Febrile seizures

Even though scary for many parents, febrile seizures are not usually serious. A febrile seizure occurs in young children during a viral condition in which the fever increases in an abrupt manner. Children who have febrile seizures face a small risk for developing regular seizures but most children who experienced febrile seizures will not develop epilepsy.

Just remember though that these children face a higher risk for experiencing febrile seizures. In reality, some children who have febrile seizures continue to have another one later on. Luckily, many children outgrow febrile seizures by the time they reach 5 years old. It is important to note that febrile seizures are not harmful and will not cause any damage to the brain.

What to do for febrile seizures

In case the child is having a febrile seizure, it is important to stay calm and carefully monitor the child. The best way to prevent accidental injury is to place the child on a protected surface such as the floor.

The child should not be restrained while experiencing a convulsion. You can prevent choking by positioning the child on his/her side or stomach. If possible, you have to remove gently any object inside the mouth. Avoid placing anything in the mouth during a convulsion.


In case the child is having a febrile seizure, it is important to stay calm and carefully monitor the child.

Any object that is placed inside the mouth can break and even obstruct the airway. In case the seizure lasts longer than 10 minutes, you have to bring the child to the nearest emergency department for further treatment. Once the seizure stops, the child must be taken to a doctor to determine the source of the fever. Remember that this is urgent if the child has symptoms of lethargy, stiff neck or severe vomiting.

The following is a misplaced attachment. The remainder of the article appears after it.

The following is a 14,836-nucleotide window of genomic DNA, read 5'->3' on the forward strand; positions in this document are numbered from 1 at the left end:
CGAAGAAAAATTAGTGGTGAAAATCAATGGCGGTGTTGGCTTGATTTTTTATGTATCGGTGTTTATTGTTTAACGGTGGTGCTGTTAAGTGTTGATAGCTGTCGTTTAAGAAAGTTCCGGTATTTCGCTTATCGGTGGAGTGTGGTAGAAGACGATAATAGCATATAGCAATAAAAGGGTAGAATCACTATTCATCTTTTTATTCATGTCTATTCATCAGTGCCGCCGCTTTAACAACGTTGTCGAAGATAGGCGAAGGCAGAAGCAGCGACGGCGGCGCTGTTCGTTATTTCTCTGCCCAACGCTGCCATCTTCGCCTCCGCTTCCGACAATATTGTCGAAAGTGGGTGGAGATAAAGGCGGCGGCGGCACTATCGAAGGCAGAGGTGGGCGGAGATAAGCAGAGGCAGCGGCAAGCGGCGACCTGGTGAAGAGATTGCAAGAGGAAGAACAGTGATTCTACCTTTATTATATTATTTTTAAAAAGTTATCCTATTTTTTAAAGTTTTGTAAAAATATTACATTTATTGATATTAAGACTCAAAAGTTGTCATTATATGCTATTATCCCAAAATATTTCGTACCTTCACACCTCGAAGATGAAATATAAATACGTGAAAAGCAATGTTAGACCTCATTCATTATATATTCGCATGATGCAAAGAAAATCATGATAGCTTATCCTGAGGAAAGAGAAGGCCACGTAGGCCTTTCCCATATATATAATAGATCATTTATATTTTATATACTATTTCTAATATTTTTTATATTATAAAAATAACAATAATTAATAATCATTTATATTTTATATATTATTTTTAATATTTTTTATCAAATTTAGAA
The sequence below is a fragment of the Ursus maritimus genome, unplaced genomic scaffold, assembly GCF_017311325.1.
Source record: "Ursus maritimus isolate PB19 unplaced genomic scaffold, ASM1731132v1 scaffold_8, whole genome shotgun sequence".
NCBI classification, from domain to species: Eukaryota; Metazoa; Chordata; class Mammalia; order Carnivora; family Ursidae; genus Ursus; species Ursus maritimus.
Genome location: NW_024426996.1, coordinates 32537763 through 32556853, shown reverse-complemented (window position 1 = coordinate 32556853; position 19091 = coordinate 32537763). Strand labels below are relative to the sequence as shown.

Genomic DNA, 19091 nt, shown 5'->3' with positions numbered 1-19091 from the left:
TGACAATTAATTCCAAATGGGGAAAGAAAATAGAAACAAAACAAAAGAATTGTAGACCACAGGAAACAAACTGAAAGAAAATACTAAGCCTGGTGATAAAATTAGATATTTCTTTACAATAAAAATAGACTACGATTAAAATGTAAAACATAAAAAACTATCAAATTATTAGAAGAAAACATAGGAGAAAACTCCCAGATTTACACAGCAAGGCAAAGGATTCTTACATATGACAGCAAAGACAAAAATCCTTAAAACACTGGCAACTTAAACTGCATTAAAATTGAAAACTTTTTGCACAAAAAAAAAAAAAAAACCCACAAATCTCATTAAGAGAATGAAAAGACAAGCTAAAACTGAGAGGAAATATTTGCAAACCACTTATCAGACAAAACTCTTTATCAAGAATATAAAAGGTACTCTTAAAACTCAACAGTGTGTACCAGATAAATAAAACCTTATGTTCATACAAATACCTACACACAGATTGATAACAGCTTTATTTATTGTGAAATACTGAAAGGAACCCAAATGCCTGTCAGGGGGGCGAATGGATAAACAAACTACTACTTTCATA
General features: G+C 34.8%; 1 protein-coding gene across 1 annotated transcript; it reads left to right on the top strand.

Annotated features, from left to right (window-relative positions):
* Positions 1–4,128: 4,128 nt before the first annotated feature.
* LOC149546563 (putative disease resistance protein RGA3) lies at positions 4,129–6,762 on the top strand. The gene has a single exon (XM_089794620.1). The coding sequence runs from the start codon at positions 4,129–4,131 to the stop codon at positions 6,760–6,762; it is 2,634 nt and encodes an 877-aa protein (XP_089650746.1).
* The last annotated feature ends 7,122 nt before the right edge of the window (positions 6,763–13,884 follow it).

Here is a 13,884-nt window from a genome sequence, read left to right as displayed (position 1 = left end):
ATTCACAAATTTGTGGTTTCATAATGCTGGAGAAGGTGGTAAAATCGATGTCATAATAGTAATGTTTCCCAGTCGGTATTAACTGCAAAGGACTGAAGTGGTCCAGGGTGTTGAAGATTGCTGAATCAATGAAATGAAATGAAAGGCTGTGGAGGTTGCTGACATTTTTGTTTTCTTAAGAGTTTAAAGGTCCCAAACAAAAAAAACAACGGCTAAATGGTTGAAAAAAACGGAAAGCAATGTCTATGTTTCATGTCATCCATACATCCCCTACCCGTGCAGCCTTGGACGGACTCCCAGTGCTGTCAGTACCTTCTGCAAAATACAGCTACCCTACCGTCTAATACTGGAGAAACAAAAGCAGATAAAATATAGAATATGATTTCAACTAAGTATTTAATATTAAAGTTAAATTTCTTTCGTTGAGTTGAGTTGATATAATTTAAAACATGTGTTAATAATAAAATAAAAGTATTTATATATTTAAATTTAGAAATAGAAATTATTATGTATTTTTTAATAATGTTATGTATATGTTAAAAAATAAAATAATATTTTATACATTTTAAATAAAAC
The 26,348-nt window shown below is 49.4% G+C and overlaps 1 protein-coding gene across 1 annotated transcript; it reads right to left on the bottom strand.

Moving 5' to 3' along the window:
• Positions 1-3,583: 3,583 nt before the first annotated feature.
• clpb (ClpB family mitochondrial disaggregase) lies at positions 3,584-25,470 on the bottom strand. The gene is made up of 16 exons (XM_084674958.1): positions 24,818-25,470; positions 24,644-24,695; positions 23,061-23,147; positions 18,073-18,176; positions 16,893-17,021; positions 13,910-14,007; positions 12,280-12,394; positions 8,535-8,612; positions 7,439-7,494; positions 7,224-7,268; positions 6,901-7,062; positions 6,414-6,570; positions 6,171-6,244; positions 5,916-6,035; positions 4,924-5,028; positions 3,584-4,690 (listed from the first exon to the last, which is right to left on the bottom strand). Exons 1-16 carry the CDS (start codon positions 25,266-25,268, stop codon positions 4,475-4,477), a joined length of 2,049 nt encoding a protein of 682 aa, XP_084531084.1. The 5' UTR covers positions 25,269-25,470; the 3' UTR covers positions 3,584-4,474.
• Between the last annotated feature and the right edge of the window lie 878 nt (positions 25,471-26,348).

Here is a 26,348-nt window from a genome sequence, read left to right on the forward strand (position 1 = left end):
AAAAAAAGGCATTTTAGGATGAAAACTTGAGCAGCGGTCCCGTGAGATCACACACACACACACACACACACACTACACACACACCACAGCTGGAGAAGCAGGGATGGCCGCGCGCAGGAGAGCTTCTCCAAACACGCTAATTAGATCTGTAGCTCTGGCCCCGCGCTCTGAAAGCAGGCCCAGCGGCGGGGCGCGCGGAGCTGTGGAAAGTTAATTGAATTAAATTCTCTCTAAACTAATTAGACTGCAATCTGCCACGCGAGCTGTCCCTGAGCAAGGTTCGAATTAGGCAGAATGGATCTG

Medical care for febrile seizures

Even though febrile seizures are not deadly and do not require any treatment, the concern arises when the doctor is not certain that the child is in fact experiencing a simple febrile seizure.

Although a child has a seizure and fever, it is possible that the child is experiencing something else such as meningitis which causes both and fever is not the trigger for the seizure. With this in mind, further testing such as spinal tap might be performed particularly in children younger than 12-18 months old. Urine and blood tests might be carried out as well.

Many children with simple febrile seizures who are not too fussy and appear well after a seizure do not require testing. In reality, other tests such as CT scan, EEG or MRI are not routine performed for children who experienced a first simple seizure.

How to prevent febrile seizures

The only way to prevent febrile seizures from developing is to try and avoid the child from acquiring any sickness which might result to fever in the first place. You can provide a fever medication such as ibuprofen or acetaminophen at the first indication of fever is often recommended but will not likely prevent a febrile seizure from developing.

Some children who experience a number of febrile seizures are managed with diazepam at the first indication of a fever, but this is not usually needed.


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